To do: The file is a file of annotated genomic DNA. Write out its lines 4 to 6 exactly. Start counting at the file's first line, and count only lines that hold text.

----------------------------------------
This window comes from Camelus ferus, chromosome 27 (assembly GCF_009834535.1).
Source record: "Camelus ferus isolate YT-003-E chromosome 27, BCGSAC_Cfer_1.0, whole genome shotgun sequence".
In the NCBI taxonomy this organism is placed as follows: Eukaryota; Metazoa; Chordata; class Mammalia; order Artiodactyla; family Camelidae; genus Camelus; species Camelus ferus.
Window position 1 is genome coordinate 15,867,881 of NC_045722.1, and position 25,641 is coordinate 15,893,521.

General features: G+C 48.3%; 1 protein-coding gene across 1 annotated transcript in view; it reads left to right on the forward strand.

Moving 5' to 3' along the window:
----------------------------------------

Window position 1 is genome coordinate 15,867,881 of NC_045722.1, and position 25,641 is coordinate 15,893,521.

General features: G+C 48.3%; 1 protein-coding gene across 1 annotated transcript in view; it reads left to right on the forward strand.

Moving 5' to 3' along the window: